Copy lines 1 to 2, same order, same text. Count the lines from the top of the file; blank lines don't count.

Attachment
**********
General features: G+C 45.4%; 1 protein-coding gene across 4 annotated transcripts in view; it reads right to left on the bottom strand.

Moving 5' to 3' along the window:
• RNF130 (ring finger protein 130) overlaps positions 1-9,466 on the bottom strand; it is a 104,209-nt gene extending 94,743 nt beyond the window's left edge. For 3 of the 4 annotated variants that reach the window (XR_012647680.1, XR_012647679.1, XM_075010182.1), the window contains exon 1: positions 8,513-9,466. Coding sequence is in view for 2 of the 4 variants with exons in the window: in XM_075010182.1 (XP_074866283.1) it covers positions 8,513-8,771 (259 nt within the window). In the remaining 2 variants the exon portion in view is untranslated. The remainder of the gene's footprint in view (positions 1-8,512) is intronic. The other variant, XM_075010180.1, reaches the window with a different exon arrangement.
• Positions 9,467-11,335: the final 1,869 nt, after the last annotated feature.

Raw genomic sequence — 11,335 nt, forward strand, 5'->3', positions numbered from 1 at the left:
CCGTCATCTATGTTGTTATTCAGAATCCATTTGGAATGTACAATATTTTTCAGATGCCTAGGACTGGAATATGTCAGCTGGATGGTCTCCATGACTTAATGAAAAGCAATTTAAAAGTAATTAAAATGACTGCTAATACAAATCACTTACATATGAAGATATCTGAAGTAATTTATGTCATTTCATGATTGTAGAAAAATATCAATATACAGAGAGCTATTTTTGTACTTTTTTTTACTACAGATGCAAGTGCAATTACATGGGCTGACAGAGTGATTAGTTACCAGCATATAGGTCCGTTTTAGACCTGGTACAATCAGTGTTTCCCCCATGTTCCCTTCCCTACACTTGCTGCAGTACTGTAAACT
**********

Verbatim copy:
General features: G+C 45.4%; 1 protein-coding gene across 4 annotated transcripts in view; it reads right to left on the bottom strand.

Moving 5' to 3' along the window: